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The Complex Conjugate Theorem states that, given the polynomial $p(x)$ with real coefficients $p \in \mathbb{R}[p]$ and one of its roots being $a+bi \in \mathbb{C}$, its complex-conjugate pair $\overline {z}$ must be a root as well. We could also intuitively conclude that only by multiplying $(a+bi)$ with $(a-bi)$ will the imaginary parts be destroyed, allowing $p$ to be a real polynomial.

Following this line of reasoning, it shouldn't be necessary for complex roots of a complex polynomial to come in pairs. However, this premise was used in solving one of my school assignments.

Do complex roots always have to come in pairs, regardless of the field in which the polynomial was defined?

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    $\begingroup$ No, not necessarily. You can always factor a polynomial over $\mathbb{C}$ into the product of distinct factors: $p(z)=a(z-z_1)\cdots(z-z_n)$. These roots need not be paired. $\endgroup$ – MrMazgari Nov 22 '15 at 8:57
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    $\begingroup$ The main words in the theorem are real coefficients $\endgroup$ – Shailesh Nov 22 '15 at 8:57
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Consider the polynomial $z-i$ . . .


It's good to remember the reason the complex conjugate theorem is true in the first place: the map $z\mapsto \overline{z}$ is an automorphism of the field $\mathbb{C}$, and fixes the subfield $\mathbb{R}$ (this is a fancy way of saying $\overline{r}=r$ if $r$ is real). Thus - defining the "conjugate" $\overline{p}$ of a polynomial (with coefficients in $\mathbb{C}$) to be the polynomial whose coefficients are the conjugates of the corresponding coefficients of $p$ - we have the following:

  • If $p$ is any polynomial and $z$ is a root of $p$, then $\overline{z}$ is a root of $\overline{p}$.

  • If the coefficients of $p$ are from $\mathbb{R}$, then $\overline{p}=p$.

This second fact is no longer true for polynomials with coefficients from outside $\mathbb{R}$!

Note that this generalizes in a natural way to:

Suppose $F$ is any subfield of $\mathbb{C}$, $\varphi$ is a field automorphism of $\mathbb{C}$ which fixes $F$, and $p$ is a polynomial with coefficients from $F$. Then if $z$ is a root of $p$, so is $\varphi(z)$.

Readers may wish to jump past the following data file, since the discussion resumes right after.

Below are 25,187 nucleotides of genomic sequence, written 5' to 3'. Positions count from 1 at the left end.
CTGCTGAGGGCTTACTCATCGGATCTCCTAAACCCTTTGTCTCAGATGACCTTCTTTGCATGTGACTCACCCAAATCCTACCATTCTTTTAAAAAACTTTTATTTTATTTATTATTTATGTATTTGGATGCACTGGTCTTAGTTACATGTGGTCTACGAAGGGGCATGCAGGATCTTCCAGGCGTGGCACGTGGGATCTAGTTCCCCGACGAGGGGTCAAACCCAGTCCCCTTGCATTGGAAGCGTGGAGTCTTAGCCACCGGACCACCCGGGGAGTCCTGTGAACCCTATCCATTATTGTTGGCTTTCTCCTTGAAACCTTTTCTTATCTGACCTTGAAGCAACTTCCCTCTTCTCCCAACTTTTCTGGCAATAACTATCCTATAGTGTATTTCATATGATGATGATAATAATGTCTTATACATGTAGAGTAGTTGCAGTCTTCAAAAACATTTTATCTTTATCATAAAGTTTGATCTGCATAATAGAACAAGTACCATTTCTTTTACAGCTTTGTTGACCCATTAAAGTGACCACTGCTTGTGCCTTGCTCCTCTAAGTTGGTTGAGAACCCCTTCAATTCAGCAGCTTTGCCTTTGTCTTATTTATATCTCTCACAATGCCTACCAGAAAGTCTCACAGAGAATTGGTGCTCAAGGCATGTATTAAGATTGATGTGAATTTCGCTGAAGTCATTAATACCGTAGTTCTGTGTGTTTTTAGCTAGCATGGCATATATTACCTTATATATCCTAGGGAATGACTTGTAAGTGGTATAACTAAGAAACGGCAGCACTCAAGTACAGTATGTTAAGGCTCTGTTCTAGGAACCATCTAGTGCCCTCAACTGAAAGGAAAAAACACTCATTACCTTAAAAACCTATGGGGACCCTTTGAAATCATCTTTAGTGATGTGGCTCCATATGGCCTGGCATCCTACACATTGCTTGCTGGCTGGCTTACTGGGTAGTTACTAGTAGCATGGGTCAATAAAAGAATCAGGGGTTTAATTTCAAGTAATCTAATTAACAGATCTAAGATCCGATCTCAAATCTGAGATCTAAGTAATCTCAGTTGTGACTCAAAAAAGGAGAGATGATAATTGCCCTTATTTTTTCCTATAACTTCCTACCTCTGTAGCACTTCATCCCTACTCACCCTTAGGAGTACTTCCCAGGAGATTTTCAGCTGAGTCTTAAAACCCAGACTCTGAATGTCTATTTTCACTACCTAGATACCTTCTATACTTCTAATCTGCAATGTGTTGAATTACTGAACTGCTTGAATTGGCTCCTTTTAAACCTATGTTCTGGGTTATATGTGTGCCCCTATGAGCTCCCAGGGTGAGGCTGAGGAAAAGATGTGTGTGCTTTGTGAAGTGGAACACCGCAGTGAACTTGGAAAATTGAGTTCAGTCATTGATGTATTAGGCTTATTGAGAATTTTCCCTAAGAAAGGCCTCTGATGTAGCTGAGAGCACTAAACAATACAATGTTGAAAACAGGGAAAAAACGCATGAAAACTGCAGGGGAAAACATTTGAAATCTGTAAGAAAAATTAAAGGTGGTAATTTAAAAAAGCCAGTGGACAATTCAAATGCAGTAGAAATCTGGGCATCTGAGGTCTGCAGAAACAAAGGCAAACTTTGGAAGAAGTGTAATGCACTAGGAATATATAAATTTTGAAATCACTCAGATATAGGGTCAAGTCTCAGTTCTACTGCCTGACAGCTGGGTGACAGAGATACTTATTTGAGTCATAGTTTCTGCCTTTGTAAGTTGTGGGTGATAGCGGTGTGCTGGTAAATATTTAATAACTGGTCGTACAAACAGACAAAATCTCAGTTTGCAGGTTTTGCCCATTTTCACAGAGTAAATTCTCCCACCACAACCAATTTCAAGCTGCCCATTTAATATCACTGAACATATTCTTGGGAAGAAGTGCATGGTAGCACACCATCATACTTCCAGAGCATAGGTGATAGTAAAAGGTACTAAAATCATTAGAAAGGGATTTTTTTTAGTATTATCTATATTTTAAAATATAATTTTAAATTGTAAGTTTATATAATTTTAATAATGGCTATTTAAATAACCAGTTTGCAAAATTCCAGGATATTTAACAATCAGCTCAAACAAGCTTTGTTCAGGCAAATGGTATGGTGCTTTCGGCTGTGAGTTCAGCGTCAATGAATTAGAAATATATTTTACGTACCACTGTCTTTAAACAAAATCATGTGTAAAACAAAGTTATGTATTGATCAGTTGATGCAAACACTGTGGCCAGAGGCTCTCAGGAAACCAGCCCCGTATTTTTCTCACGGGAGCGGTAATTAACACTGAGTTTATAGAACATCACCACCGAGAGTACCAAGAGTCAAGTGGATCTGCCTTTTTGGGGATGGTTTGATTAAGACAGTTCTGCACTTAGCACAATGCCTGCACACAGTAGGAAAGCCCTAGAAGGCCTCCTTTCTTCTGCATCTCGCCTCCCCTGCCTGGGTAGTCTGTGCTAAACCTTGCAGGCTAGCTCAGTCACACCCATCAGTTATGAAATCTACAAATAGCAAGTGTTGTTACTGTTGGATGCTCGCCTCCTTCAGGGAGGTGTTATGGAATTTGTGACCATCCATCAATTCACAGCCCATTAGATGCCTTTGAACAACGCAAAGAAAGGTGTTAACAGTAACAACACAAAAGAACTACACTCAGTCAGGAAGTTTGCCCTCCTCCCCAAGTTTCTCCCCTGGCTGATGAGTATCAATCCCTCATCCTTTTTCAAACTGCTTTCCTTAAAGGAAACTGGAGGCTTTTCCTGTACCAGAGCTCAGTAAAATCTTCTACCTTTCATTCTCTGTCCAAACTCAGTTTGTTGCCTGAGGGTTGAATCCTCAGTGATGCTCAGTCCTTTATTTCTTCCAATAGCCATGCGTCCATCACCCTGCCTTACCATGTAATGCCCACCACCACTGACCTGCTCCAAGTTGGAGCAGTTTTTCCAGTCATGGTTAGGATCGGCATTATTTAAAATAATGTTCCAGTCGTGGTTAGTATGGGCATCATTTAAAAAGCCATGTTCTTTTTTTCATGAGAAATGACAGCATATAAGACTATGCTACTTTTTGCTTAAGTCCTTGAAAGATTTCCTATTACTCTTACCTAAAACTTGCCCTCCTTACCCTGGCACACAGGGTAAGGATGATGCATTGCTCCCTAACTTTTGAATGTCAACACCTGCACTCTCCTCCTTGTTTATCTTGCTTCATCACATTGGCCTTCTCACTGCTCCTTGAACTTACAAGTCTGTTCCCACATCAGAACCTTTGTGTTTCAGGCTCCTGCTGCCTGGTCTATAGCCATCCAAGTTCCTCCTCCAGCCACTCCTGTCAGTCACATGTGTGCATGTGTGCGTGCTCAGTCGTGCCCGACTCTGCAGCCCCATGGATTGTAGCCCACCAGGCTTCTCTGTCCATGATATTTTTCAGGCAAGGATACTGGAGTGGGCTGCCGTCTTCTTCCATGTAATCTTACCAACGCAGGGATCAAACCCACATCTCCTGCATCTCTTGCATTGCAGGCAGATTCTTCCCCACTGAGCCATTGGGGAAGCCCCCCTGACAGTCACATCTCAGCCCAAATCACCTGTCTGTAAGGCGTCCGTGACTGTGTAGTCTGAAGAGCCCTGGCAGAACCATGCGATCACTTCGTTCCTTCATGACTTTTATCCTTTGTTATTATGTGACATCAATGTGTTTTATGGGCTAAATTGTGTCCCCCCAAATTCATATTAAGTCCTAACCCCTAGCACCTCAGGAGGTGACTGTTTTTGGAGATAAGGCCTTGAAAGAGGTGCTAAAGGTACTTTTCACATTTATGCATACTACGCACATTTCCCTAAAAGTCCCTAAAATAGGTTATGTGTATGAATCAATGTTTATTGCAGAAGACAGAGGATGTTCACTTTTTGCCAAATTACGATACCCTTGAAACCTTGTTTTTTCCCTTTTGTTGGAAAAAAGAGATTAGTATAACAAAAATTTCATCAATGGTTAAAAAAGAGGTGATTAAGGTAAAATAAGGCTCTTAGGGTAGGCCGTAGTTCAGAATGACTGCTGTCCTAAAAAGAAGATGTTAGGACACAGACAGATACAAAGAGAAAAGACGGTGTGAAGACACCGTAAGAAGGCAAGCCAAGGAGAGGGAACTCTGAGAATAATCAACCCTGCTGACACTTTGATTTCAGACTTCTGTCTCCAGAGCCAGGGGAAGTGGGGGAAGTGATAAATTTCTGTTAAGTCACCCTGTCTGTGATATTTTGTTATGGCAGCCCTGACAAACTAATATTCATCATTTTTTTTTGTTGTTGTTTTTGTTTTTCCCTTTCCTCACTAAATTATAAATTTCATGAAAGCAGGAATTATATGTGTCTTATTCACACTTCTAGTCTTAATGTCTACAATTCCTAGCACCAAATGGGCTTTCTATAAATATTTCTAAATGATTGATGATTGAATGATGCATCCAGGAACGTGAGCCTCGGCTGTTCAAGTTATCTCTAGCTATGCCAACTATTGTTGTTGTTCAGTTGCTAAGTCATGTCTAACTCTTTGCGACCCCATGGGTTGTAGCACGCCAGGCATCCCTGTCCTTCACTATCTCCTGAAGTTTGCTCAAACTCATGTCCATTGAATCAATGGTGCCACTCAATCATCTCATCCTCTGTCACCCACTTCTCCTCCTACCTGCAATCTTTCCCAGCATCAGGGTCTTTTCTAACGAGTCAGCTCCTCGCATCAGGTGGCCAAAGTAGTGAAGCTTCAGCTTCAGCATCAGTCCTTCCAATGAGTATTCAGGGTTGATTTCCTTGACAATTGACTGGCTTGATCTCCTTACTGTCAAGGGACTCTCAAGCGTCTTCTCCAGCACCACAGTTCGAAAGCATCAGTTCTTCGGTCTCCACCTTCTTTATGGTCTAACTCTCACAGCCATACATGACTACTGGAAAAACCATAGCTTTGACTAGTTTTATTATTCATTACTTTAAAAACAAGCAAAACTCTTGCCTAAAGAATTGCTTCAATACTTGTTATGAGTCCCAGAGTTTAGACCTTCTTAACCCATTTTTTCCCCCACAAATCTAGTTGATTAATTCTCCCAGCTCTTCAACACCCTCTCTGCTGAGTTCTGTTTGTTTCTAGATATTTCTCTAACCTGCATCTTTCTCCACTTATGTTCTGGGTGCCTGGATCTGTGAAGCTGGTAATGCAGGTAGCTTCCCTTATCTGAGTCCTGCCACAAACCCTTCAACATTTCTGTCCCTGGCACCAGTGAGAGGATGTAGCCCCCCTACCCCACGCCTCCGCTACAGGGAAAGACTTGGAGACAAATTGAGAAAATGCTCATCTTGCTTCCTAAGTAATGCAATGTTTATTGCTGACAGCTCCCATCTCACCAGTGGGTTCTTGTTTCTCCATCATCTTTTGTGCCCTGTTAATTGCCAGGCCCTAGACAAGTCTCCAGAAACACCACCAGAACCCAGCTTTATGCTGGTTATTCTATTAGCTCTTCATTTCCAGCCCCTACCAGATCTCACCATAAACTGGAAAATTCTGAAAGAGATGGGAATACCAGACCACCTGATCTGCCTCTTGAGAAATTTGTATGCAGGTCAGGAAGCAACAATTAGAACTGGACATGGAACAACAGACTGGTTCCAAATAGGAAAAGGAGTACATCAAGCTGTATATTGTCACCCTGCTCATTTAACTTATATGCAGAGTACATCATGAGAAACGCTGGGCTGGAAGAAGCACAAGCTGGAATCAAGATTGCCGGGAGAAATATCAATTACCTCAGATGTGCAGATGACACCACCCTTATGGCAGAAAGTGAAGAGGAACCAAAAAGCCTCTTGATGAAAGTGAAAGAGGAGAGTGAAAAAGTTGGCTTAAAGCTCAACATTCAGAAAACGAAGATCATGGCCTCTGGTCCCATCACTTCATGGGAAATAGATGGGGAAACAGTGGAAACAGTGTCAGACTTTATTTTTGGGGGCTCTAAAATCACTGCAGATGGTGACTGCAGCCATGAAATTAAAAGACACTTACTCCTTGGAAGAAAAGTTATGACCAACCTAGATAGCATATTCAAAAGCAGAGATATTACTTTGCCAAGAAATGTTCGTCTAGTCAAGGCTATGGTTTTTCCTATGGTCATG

This is the (fine, "a") first step towards Galois theory . . .

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    $\begingroup$ By the way, lest anyone be too impressed with the "theorem" in my answer: try thinking of any other automorphism of $\mathbb{C}$, besides conjugation! It is consistent with ZF (=set theory without the axiom of choice) that there are in fact no other nontrivial automorphisms of $\mathbb{C}$, and even with the axiom of choice, the automorphisms which do exist are "pathological"; see math.stackexchange.com/questions/412010/…. However, we do care very much about the general question, "Understand the automorphisms of [big] which fix [small]." $\endgroup$ – Noah Schweber Nov 22 '15 at 9:16
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$(z-i)(z-2i)$ has two complex roots, $i$ and $2i$, but their conjugates are not roots.

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  • $\begingroup$ The field in which the polynomial was given was not specified. Does this mean $p \in \mathbb{R}[p]$ by default? $\endgroup$ – 0lt Nov 22 '15 at 8:59
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    $\begingroup$ @banananina I suspect that yes, in the assignment you mention, "coefficients in $\mathbb{R}$" was a default assumption (although one which perhaps ought to have been spelled out). $\endgroup$ – Noah Schweber Nov 22 '15 at 9:05
  • $\begingroup$ This polynomial doesn't even have real coefficients? $\endgroup$ – Simply Beautiful Art Dec 30 '15 at 2:20

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